Within kayfabe, Brock Lesnar is the man who conquered The Undertaker’s undefeated streak – something no wrestler of any caliber could do before – and the man who defeated John Cena for the WWE World Heavyweight Championship like an abusive father stereotype from the 1950’s. Not to mention his performances in his matches since then, Lesnar has been built up to be a Wrestling God. Roman Reigns? He’s really good at throwing people over the top rope and running into stomachs. It doesn’t quite compare. And let’s not forget each athlete’s experiences with the sport: Brock Lesnar has more accolades within amateur and professional wrestling and martial arts than I have hairs on my head, and has been wrestling for over a decade. Roman Reigns failed to become a football player, and has been wrestling for four years.

When you put that alone in comparison against names such as Bryan, Ambrose, Cesaro, Rollins, and Ziggler, who each have their own extensive merits and accomplishments, it makes the fact that Reigns has been picked as “the guy” even more insulting. Which neatly moves us on to his personality. His smug. His promos. His lack of conviction. Let me ask you, the reader, something: when Roman Reigns cuts a promo, despite how scripted and forced the delivery may seem, does it really look like he cares? Even in those sit-down interviews on the post-Rumble Raw, he sounded monotonous, unconvincing, and above all, empty. It definitely did not have the fire that a typical Bryan or Ambrose promo would have when going up against the toughest guy in wrestling right now.


The booking of Reigns’ character is also something to be put into question. Let’s draw a comparison to the characters of Roman Reigns and Seth Rollins. Two opposites, or so WWE would have you believe, yet both practically hold the same gimmick. In kayfabe, Seth Rollins was hand-picked by The Authority to be the future of the WWE. Hence the Money in the Bank briefcase, hence the insertion into world title matches whilst holding said briefcase, hence all the opportunities handed to him on a platter. This is what’s made him the top heel in the company, almost unanimously. Roman Reigns, however, is this same exact character, but in reality. He’s afforded title matches, new records at Survivor Series, Rumble victories, and all of the hype he’s had built around him, on a platter. And yet we’re supposed to cheer for the guy? It probably makes sense in Vince McMahon’s looney tune head, but in our world, it makes little to none. This is backed up by his response to Paul Heyman’s grilling on the post-Rumble Raw. He’s essentially told that his bloodline is the only reason why he’s been given everything he has been given. And his response? “I’m beating Brock Lesnar because believe that”. It’s almost as if he didn’t have a good answer towards the criticism he gets.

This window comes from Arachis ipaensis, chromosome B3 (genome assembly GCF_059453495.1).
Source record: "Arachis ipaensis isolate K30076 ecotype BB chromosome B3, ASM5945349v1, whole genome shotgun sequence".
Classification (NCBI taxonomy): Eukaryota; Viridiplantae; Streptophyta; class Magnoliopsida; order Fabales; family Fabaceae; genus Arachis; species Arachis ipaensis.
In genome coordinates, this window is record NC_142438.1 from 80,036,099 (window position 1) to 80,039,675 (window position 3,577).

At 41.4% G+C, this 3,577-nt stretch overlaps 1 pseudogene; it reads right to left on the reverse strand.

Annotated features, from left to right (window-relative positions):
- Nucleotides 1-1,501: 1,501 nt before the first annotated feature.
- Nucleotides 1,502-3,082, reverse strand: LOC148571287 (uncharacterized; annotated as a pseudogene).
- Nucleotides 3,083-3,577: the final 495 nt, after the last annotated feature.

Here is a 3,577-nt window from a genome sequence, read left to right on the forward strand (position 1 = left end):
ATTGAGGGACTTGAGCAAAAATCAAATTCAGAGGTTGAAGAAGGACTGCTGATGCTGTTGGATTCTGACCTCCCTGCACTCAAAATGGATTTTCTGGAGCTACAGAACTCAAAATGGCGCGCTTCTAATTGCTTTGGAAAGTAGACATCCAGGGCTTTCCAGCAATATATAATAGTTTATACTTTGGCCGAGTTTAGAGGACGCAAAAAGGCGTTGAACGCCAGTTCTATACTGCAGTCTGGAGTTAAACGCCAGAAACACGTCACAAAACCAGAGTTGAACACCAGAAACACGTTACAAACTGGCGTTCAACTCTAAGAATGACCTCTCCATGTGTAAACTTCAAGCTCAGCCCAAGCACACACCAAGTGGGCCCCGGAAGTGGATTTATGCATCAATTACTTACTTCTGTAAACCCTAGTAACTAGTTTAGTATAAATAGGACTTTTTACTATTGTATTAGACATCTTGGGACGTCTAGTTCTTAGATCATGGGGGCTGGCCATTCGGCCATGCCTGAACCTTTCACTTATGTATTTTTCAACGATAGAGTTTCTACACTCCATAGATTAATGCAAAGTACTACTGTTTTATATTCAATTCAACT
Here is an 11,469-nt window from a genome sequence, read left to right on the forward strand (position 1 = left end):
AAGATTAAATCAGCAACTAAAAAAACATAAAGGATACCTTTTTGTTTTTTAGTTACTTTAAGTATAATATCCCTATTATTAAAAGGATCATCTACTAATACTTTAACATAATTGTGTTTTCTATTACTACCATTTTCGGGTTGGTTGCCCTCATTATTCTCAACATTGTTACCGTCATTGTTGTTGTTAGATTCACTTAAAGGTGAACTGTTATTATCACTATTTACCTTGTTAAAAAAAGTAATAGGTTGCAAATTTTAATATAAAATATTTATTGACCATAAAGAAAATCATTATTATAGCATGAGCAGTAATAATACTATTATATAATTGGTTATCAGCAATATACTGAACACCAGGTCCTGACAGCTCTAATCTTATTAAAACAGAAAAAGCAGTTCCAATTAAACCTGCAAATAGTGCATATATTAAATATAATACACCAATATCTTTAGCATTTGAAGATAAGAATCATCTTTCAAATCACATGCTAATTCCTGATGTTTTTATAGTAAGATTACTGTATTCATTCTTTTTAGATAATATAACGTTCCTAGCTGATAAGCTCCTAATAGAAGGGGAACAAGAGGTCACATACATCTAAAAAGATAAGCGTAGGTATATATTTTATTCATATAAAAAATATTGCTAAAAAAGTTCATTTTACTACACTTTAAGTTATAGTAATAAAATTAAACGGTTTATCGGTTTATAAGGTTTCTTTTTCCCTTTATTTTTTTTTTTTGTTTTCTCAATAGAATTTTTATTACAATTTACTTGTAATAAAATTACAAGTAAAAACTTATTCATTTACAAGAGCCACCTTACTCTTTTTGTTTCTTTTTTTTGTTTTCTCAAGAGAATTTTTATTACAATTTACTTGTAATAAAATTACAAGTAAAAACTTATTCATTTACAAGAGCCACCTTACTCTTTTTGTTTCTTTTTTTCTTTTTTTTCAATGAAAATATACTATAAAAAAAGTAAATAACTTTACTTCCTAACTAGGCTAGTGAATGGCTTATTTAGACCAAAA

That’s another problem within Reigns. His attitude towards criticism. Reigns has come across in interviews as arrogant and smug, believing that because most of his critics haven’t wrestled a match before, and don’t know how to “lock up”, that their criticism is invalid. So, by this logic, only wrestlers can criticize him. Therefore, any legendary manager, or commentator, or backstage alumni, who hold a certain amount of sway and influence, their criticism doesn’t matter, because they couldn’t wrestle Reigns in a match. What a load of sufferin’ succotash, son. And it’s this attitude that he holds, over the attitudes that people like Daniel Bryan and co. hold, that makes me angry that this guy won the Rumble. Because he’s been groomed to share the same mentality that Vince McMahon has; don’t listen to the fans, because I’m the one who’s right, not them.

And finally, alongside all of this, it’s the fact that this shouldn’t be the way things are. It’s like what I said at the start of this article: I want to like Roman Reigns. Because he’s everything a top guy should be. When you look at the top guys of history, e.g. Hulk Hogan, The Rock, Stone Cold, John Cena, etc., you see a pattern emerge. And that’s that the next top guy has to be a subversion of the previous top guy. Because every generation is different before the one that came before it. For example; Shawn Michaels was not like Hulk Hogan. And Stone Cold Steve Austin was not like Shawn Michaels. And The Rock was not like Austin. John Cena is not like Austin. And, guess what? Reigns is not Cena. Aside from wrestling ability and promo cutting, Reigns is everything that Vince wants in a top guy. He’s an athlete. He has the tough guy look. He has the voice. He can sell action figures. But somehow Vince has made a guy who’s meant to be the coolest guy, the most uncool asshole of the current roster. Any chance that Vince has to make Reigns a top guy, one that we can all get behind and, wouldn’t you guess it, “believe in”, is all but gone when Reigns talks about beanstalks and giants in promos. But since we’re the millennials who can’t lock up, we’re not allowed to have our criticism taken seriously.


All in all; Roman Reigns should be the next top guy. But with everything you’ve read here, which of course is nothing but my opinion and the opinions of fellow like-minded wrestling fans, do you have confidence in this man? Because I sure as Hell don’t, and I don’t see how this guy can improve before WrestleMania 31 comes around. And that’s the problem that Roman Reigns has; the potential to change is there, but a combination of Vince McMahon’s inability to make a correct decision with this guy, and the air of disregard that Reigns has for the fans and his critics, is what’s holding back any chance for him to be the hero going into a match with Brock Lesnar, on the biggest PPV of the year. And it doesn’t help that his in-ring abilities have a lot left to the imagination, and that’s not something that can change in the space of a few months. Big changes are going to have to happen to this scheduled WrestleMania match, between now and Fast Lane, otherwise we’re all in for some deep shit. And you can believe that.